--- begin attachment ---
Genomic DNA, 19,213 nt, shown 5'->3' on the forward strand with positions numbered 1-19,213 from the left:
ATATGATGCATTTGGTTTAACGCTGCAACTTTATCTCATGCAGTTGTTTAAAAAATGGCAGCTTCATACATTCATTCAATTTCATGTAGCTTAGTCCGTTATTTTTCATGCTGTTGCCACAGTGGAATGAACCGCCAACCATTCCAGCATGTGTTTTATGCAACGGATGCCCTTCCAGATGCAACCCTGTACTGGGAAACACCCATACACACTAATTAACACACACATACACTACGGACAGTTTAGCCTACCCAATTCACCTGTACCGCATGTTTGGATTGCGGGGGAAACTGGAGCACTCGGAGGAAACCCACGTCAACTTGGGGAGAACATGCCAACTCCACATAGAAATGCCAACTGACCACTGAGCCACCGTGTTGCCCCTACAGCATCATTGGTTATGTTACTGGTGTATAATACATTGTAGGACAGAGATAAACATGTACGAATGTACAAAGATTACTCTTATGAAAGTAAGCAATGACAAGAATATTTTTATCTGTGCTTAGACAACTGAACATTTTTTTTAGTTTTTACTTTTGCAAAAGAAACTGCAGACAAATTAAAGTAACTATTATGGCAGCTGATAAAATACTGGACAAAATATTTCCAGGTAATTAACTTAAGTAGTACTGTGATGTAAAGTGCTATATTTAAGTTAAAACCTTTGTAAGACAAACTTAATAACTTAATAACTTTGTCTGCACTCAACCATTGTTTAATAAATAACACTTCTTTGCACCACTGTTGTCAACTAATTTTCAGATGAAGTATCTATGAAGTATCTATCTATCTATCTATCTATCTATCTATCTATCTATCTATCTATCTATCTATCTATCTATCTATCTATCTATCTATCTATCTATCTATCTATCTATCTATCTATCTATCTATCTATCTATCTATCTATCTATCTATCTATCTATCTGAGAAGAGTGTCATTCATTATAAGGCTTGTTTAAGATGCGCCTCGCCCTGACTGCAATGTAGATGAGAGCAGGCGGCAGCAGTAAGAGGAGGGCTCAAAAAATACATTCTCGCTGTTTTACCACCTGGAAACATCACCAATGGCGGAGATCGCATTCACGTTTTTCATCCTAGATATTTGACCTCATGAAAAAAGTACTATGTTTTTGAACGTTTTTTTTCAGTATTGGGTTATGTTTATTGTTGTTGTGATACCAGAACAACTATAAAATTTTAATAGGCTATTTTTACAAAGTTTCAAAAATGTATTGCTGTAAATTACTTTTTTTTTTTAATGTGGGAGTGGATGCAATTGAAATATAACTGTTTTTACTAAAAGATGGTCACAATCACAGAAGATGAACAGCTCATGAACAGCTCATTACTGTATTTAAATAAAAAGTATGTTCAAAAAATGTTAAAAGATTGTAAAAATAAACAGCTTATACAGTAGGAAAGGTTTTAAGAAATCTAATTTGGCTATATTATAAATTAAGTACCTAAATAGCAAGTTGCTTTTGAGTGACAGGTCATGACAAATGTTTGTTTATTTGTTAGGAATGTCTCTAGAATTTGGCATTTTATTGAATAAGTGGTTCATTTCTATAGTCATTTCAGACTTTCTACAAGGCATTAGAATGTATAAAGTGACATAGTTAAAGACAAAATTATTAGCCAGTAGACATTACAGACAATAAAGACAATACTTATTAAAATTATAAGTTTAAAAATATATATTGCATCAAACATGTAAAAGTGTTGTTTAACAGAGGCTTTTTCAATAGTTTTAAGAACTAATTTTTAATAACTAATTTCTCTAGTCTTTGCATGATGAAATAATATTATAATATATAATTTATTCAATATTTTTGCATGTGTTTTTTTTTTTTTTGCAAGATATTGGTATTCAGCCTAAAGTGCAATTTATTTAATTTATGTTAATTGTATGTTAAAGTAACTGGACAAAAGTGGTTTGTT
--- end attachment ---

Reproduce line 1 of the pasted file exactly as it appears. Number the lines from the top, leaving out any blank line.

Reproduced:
Genomic DNA, 19,213 nt, shown 5'->3' on the forward strand with positions numbered 1-19,213 from the left: